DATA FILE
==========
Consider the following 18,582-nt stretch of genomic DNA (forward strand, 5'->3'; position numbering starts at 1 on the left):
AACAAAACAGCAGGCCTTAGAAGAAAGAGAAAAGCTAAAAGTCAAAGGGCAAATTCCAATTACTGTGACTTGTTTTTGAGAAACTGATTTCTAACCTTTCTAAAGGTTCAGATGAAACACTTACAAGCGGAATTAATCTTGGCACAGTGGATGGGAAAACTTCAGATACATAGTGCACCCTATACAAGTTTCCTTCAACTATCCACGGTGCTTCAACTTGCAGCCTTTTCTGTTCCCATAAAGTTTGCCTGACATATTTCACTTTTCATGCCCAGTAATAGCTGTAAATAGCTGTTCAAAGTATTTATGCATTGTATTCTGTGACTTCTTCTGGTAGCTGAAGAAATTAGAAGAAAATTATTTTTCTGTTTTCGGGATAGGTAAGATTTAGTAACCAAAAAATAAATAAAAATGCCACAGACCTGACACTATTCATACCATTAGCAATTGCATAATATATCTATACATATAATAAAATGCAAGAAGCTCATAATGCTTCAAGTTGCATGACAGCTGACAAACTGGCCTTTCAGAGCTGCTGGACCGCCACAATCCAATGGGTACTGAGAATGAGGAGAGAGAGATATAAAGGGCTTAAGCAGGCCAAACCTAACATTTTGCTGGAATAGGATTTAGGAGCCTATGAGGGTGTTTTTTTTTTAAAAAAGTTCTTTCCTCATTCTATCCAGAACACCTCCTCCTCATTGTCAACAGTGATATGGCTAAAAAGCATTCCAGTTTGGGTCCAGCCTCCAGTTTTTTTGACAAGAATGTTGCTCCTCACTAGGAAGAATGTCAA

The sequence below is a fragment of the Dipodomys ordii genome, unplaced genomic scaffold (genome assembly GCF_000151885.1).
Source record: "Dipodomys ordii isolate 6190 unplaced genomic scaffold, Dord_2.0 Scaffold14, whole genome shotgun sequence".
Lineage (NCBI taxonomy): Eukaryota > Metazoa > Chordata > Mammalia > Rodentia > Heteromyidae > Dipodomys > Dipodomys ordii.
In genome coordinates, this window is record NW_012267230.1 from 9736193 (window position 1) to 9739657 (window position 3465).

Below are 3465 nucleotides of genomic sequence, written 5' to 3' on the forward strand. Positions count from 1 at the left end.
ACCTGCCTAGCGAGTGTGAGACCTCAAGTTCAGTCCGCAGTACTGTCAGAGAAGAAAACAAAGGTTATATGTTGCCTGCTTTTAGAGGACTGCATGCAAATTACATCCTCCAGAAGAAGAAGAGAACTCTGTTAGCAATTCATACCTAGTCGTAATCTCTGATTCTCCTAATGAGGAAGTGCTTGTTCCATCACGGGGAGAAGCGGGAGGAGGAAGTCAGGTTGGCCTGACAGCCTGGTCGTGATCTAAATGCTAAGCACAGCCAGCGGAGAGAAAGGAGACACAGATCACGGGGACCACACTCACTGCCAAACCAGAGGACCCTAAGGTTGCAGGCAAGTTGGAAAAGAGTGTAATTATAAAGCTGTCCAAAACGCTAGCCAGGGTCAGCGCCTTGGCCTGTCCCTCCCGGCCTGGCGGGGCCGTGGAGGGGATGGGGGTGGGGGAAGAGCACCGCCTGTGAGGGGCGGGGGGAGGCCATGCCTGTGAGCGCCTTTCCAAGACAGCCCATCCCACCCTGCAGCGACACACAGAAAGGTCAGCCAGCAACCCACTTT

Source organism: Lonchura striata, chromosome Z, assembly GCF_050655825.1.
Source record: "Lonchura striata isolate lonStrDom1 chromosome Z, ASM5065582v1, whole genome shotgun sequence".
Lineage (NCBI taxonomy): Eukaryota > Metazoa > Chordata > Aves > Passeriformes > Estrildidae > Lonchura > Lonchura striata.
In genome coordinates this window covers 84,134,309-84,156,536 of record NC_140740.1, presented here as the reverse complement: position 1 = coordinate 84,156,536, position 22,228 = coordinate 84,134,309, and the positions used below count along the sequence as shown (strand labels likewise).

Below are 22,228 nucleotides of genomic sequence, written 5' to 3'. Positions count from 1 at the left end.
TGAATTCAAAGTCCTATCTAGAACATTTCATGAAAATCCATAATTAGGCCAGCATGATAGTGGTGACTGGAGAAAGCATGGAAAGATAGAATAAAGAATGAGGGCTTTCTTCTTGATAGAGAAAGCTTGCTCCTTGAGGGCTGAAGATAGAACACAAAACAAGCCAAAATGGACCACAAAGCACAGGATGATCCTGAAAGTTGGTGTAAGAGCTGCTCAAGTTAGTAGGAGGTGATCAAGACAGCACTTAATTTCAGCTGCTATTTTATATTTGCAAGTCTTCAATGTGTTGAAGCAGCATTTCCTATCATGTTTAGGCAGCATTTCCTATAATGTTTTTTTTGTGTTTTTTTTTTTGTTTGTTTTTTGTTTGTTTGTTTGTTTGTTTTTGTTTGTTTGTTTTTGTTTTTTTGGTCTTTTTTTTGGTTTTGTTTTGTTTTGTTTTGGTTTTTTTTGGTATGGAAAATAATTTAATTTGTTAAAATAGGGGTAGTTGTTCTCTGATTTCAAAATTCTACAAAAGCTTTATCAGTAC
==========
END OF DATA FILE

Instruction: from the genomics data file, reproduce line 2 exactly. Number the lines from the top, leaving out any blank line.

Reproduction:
AACAAAACAGCAGGCCTTAGAAGAAAGAGAAAAGCTAAAAGTCAAAGGGCAAATTCCAATTACTGTGACTTGTTTTTGAGAAACTGATTTCTAACCTTTCTAAAGGTTCAGATGAAACACTTACAAGCGGAATTAATCTTGGCACAGTGGATGGGAAAACTTCAGATACATAGTGCACCCTATACAAGTTTCCTTCAACTATCCACGGTGCTTCAACTTGCAGCCTTTTCTGTTCCCATAAAGTTTGCCTGACATATTTCACTTTTCATGCCCAGTAATAGCTGTAAATAGCTGTTCAAAGTATTTATGCATTGTATTCTGTGACTTCTTCTGGTAGCTGAAGAAATTAGAAGAAAATTATTTTTCTGTTTTCGGGATAGGTAAGATTTAGTAACCAAAAAATAAATAAAAATGCCACAGACCTGACACTATTCATACCATTAGCAATTGCATAATATATCTATACATATAATAAAATGCAAGAAGCTCATAATGCTTCAAGTTGCATGACAGCTGACAAACTGGCCTTTCAGAGCTGCTGGACCGCCACAATCCAATGGGTACTGAGAATGAGGAGAGAGAGATATAAAGGGCTTAAGCAGGCCAAACCTAACATTTTGCTGGAATAGGATTTAGGAGCCTATGAGGGTGTTTTTTTTTTAAAAAAGTTCTTTCCTCATTCTATCCAGAACACCTCCTCCTCATTGTCAACAGTGATATGGCTAAAAAGCATTCCAGTTTGGGTCCAGCCTCCAGTTTTTTTGACAAGAATGTTGCTCCTCACTAGGAAGAATGTCAA